In the rush to placate the desire of a profitable industry to end-run the requirement passed by voters in 2006 for large cruise ships to meet Alaska Water Quality Standards, many important facts and concerns are being ignored. Indeed, according to Michelle Ridgway, a professional marine ecologist who has over 30 years of experience researching undersea ecosystems and a member of the Scientific Advisory Panel appointed by Gov. Sean Parnell, the ‘fast track’ mode of the cruise ship wastewater legislation is allowing false statements to go unchallenged. For example, industry lobbyists and the Parnell Administration claim that technology is not available for cruise ships to realistically meet the water quality standards at the point of discharge as directed in the 2006 voter initiative. Many legislators as well as the media consider this statement a given, providing the rationale to allow cruise ships undefined mixing zones (read pollution zones for exceeding water quality).
Yet, one cruise ship being monitored by the Scientific Advisory Panel has already proven that the technology exists today to meet these standards at the end of the pipe without any economic hardship. The Carnival Spirit actually achieves the standard for the discharge of ammonia 9 out of 10 times, the standard for copper 8 out of 10 times, and the standard for nickel and zinc 10 times out of 10 times (all for an estimated 90 cents per passenger). The Seven Seas Navigator is not far behind; reaching the standard for copper and nickel 8 out of 10 times and the standard for zinc 9 out of 10 times. The ships that are furthest behind in deploying the best available technology to meet these standards are the Princess ships. But even for these ships the requirement to comply is flexible as DEC has the ability to account for the permittee’s ability to use “economically feasible methods” of pollution prevention. In other words there is a loophole that you could drive a cruise ship through. Yet, somehow we should accept that this is not good enough for a profitable industry that markets Alaska’s pristine environment?
It does not end there. So WHY haven’t some ships performed as well as others during the interim grace period provided by the compromise legislation these past three years? Part of the answer may lay in the manner with which DEC applied its permitting flexibility. The current permit system allows for different standards to be met by each ship, depending upon their past performance. If a company has committed corporate resources to meet clean water standards as part of their commitment to sustainability and clean cruising, they are held to a higher standard in the subsequent permit year. Yet ships that perform poorly in cleaning wastewater are rewarded under the ADEC permit system by earning more liberal standards in the following year. Were DEC to level the playing field, and give the entire fleet the same standard that is aimed toward meeting water quality at the pipe then in the next few years, we may see that incentive yield better results: more ships cruising cleaner.
The other false statement that DEC is treating as fact, that there are no saltwater studies indicating that copper and other contaminants actually harm salmon and other marine life. Somehow the presence of dozens of published studies on the effects of heavy metals and ammonia on marine species are overlooked; studies which definitively show negative to lethal affects from contaminants far below what ships are discharging. Furthermore, some of these studies are the backbone for EPA aquatic toxicity criteria, upon which Alaska’s saltwater Water Quality Criteria are based. Ms. Ridgway provided the Senate Finance Committee, 75 citations for published studies that conclude that copper, nickel and ammonia are toxic to salmon and other marine life at very low concentrations in saltwater. But these studies are being ignored in the rush to push the wastewater bill through the Legislature.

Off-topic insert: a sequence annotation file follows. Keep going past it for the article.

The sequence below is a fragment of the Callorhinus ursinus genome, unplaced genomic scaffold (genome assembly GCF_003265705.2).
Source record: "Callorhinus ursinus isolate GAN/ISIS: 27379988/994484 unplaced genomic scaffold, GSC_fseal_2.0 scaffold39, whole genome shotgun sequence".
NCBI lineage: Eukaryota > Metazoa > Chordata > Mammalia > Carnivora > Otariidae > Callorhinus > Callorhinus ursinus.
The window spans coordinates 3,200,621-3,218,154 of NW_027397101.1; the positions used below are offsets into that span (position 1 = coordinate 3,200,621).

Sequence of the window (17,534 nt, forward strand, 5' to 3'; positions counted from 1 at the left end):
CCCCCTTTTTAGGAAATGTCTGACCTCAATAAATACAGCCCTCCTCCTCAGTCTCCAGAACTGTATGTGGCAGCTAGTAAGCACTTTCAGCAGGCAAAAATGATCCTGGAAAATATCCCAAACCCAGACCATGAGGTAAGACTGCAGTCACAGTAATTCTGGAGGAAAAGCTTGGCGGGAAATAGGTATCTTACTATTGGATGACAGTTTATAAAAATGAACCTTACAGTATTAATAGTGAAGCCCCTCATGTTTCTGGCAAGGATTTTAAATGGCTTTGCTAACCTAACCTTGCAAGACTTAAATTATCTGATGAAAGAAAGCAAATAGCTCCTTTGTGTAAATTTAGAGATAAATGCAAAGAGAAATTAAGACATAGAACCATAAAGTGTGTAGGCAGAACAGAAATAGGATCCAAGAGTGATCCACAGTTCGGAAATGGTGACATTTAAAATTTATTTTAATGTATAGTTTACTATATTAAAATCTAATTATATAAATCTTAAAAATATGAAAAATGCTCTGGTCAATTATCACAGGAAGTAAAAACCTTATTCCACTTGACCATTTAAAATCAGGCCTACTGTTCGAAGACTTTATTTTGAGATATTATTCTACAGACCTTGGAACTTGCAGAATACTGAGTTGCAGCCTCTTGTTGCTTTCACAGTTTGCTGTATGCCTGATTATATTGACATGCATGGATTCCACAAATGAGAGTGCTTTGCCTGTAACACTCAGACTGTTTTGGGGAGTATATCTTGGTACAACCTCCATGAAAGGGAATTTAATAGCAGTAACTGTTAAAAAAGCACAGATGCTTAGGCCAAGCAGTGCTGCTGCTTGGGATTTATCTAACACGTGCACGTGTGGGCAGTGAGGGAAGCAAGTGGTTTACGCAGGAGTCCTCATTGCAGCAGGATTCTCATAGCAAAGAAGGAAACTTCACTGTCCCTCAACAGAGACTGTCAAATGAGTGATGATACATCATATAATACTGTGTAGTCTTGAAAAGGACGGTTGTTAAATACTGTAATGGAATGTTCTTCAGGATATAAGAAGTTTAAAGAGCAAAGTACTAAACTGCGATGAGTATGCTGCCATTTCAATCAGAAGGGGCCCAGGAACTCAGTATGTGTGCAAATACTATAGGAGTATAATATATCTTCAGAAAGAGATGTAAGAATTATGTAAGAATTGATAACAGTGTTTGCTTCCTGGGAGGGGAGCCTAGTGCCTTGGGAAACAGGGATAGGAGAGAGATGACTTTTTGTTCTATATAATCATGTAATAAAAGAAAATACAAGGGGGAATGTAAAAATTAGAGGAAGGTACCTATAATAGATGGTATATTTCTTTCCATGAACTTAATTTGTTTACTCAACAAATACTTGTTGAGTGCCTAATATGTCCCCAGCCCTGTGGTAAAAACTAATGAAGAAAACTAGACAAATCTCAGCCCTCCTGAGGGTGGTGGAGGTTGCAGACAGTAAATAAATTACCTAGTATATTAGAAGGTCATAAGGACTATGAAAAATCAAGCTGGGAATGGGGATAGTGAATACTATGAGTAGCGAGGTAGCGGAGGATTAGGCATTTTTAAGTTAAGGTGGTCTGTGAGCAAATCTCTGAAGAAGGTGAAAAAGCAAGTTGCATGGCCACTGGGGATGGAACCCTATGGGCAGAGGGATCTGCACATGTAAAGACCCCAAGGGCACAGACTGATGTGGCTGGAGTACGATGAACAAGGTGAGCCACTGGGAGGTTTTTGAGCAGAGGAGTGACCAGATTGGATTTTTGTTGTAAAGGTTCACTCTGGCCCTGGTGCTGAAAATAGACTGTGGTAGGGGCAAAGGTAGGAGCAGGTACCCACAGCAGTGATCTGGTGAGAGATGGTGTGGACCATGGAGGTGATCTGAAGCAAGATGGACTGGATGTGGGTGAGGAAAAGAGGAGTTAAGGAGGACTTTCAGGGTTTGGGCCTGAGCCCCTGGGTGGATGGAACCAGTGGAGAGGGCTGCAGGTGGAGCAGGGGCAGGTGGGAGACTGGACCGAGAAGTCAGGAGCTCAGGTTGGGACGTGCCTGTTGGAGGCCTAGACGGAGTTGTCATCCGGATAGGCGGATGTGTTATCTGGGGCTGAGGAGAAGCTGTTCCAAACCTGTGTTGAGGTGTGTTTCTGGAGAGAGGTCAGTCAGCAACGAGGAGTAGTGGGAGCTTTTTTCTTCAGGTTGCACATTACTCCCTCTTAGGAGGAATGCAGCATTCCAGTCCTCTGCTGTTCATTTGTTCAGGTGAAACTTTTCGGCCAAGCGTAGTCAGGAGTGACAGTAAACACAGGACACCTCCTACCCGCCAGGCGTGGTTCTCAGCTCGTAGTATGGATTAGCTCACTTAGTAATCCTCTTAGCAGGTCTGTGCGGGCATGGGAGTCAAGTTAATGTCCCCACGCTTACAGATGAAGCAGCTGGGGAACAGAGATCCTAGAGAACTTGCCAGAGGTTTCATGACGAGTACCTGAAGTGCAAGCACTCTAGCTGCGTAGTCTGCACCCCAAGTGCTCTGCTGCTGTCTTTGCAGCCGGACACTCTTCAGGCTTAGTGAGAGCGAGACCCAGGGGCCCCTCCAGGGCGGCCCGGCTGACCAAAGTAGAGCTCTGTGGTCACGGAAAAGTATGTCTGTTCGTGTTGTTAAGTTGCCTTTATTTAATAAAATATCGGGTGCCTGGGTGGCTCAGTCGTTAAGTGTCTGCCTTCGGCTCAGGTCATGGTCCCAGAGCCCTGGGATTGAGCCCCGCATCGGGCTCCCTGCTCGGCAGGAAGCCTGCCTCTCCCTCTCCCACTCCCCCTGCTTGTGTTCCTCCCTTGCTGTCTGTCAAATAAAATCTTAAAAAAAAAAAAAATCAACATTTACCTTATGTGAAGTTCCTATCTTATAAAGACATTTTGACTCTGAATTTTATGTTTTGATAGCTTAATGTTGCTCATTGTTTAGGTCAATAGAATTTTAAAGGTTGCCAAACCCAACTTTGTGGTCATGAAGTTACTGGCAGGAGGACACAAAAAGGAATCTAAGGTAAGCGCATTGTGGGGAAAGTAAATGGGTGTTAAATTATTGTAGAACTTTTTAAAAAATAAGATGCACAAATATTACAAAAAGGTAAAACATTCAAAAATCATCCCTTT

The compromise legislation that originally established the Science Advisory Panel set 2015 as the target date to submit final findings on the availability and deployment of technology for meeting water quality standards at the end of the pipe. In essence, there is no need to rush to judgment. There is no need to fast track HB 80 unless the real desire of the cruise ship industry is to back away from clean cruising. There is no need for the Parnell Administration to push so aggressively unless it is their desire to keep the Legislature from fully considering the scientific truths that Ms. Ridgway has earnestly put forward.
Here in Juneau, 58 percent of voters supported the passage of the cruise ship initiative in 2006. They did this not out of a desire to be punitive to an industry vital to Juneau’s economy, but rather to promote compatibility of our resource industries and to protect the very waters that we and our visitors appreciate. Yet, the will of the public to promote clean cruising is about to be undone in order to placate the large cruise ship corporations that wield their substantial influence within the Parnell Administration. The only remaining hope is for the Alaska Senate to hit the pause button, consider the implications on moving away from incentivizing clean cruising and then extend the timeline so that more ships can access the available technology to meet Alaska’s water quality standards.
• Troll is a long-time Alaskan with more than 22 years of experience in fisheries, coastal policy and energy policy. She resides in Douglas.